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USS Protector (ARS-14)
ARS-14 Protector.jpg
Career (US)
Laid down: 30 April 1942
Launched: 27 April 1943
Commissioned: 28 December 1943
Decommissioned: 15 May 1946
Struck: 8 October 1946
Fate: sold, 16 December 1946
General characteristics
Displacement: 1,650 tons
Length: 213 ft 6 in (65.07 m)
Beam: 39 ft (12 m)
Draught: 14 ft 8 in (4.47 m)
Propulsion: diesel-electric, twin screws, 2,780 hp (2,070 kW)
Speed: 15 knots
Complement: 65
Armament: one single 3"/50 gun mount

USS Protector (ARS-14) was an Diver-class rescue and salvage ship commissioned by the U.S. Navy during World War II. Her task was to come to the aid of stricken vessels.

Protector (ARS-14) was laid down by Colberg Boat Works, Stockton, California, 30 April 1942, launched 27 April 1943 sponsored by Mrs. F. S. M. Harris, and commissioned 28 December 1943, Lt. Comdr. Myron E. McFarland in command.

World War II service

After training and conducting salvage operations off the U.S. West Coast, Protector sailed from Seattle, Washington, for Alaskan waters, arriving 25 June. Attached to the Alaskan Sea Frontier Protector performed salvage and diving operations at various Alaskan stations until April 1945. She then returned to California, whence she sailed for the Marshalls, arriving at Eniwetok Atoll 2 August. Protector was engaged in salvage of a sunken aircraft off Parry Island until 15 September when she sailed for Yokosuka, arriving 26 September. She conducted salvage operations at Yokosuka until 11 November, then assisted SS Drecel Victory, aground in the vicinity of Fort No.2, Tokyo Bay. On 7 January 1946, Protector departed Yokosuka, sailing via Pearl Harbor to San Francisco as escort and tow for USS Seekonk (AOG-20).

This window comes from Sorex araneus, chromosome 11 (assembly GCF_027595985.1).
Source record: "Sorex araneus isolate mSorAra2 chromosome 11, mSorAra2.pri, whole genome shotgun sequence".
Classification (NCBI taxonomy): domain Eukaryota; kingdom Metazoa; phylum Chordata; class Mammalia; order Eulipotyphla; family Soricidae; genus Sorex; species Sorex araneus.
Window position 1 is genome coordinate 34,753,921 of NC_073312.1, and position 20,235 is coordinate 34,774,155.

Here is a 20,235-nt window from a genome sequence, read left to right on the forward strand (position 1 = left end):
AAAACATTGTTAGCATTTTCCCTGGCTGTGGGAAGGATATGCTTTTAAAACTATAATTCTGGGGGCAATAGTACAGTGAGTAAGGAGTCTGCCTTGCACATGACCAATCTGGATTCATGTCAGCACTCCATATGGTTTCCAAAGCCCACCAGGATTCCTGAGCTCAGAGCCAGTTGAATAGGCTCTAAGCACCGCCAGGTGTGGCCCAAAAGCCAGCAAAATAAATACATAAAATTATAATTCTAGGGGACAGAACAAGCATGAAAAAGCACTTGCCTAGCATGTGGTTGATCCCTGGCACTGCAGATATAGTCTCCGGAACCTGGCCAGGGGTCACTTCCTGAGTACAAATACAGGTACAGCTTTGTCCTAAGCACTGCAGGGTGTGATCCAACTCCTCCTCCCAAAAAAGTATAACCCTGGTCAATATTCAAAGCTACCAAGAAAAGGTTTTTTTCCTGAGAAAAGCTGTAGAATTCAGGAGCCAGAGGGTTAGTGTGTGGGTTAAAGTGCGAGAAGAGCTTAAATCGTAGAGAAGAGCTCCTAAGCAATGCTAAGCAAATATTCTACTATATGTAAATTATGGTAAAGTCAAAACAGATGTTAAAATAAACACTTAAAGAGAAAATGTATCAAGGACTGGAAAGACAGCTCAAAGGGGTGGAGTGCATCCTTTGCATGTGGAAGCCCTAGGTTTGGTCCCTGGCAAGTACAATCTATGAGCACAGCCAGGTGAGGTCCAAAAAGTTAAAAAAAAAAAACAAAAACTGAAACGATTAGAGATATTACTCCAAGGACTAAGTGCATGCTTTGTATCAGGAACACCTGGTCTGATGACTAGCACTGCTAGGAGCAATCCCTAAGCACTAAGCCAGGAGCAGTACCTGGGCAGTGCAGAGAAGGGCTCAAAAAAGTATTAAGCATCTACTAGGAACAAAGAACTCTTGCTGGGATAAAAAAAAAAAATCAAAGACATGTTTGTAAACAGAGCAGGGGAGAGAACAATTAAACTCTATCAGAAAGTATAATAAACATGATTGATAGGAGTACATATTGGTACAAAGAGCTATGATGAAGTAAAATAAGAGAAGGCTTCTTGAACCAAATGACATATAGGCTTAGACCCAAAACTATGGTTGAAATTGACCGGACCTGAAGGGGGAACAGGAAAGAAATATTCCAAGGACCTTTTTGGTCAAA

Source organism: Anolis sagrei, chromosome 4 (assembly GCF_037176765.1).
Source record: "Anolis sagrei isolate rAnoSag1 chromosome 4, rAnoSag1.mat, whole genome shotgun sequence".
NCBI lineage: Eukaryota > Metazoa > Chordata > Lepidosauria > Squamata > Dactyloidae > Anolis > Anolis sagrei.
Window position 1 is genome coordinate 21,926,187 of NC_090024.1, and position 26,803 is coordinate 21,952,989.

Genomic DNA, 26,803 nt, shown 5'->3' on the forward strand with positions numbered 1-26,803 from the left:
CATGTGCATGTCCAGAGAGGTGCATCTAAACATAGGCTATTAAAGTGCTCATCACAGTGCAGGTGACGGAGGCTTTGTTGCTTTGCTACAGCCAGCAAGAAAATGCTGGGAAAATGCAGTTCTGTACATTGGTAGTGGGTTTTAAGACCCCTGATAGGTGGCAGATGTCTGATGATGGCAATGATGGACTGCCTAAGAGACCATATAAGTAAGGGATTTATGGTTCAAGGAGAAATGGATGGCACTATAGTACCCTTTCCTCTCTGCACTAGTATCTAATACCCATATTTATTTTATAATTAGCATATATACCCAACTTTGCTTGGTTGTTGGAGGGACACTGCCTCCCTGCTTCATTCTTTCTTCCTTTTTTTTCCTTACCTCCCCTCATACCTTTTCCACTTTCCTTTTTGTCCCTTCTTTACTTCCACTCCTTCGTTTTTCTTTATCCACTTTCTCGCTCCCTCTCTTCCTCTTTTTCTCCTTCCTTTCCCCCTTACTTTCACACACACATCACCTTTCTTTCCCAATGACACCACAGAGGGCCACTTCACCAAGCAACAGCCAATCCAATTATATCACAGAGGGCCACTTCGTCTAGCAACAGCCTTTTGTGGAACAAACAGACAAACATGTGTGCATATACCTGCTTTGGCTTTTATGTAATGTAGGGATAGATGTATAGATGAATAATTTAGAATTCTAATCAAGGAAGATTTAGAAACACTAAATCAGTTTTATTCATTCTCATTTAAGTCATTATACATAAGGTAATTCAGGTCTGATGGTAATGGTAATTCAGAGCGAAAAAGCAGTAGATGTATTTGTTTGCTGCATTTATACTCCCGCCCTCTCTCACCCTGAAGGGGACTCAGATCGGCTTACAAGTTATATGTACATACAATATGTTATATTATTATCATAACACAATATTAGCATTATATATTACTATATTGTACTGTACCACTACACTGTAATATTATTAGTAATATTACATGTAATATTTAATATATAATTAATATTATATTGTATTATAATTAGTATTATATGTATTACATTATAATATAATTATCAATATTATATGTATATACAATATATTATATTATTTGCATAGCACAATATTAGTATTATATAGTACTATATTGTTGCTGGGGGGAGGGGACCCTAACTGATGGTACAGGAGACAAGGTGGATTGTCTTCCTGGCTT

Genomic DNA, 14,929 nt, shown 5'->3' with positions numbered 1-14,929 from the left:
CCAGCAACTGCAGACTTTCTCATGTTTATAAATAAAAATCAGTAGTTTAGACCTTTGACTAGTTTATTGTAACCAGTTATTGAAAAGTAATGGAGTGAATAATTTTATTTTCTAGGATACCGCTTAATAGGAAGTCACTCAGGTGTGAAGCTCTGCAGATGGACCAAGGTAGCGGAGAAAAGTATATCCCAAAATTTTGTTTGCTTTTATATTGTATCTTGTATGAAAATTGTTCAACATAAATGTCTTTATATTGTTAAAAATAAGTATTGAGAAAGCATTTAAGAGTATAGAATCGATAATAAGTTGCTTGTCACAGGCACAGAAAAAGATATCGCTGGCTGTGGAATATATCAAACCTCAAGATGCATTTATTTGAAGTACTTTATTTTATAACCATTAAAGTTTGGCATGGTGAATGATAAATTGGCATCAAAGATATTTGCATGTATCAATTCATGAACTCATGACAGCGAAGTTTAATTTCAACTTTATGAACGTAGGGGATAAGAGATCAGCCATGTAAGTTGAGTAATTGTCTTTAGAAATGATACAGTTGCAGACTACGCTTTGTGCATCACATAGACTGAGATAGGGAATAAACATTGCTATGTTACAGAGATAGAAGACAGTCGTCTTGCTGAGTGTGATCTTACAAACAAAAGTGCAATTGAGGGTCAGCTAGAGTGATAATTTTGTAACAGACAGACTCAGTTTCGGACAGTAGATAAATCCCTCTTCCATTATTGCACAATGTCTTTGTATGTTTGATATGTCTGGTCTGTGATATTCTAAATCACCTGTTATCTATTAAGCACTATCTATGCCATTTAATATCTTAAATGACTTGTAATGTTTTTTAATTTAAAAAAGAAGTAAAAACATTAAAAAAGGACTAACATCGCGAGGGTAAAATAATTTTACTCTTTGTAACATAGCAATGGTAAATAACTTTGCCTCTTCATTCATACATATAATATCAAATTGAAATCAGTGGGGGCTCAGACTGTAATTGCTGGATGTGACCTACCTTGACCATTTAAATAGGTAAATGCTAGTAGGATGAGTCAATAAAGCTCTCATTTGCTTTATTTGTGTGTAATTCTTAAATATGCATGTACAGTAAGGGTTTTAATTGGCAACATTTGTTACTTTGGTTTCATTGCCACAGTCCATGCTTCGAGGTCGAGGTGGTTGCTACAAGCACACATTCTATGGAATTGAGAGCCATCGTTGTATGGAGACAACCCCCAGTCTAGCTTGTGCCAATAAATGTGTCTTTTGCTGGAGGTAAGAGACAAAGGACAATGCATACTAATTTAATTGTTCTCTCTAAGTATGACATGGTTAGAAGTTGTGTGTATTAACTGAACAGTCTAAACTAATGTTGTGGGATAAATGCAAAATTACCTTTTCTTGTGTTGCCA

Post-war decommissioning

On 24 February 1946 she arrived at San Francisco, California, where she decommissioned 15 May. She was struck from the List of Navy Vessels 8 October 1946, transferred to the Maritime Commission; and sold 30 December 1946 to Mr. Glen R. Butt of Cambridge, Massachusetts. She was later resold, in 1952, to Pakistani interests. Her current fate is unknown.


This article incorporates text from the public domain Dictionary of American Naval Fighting Ships.

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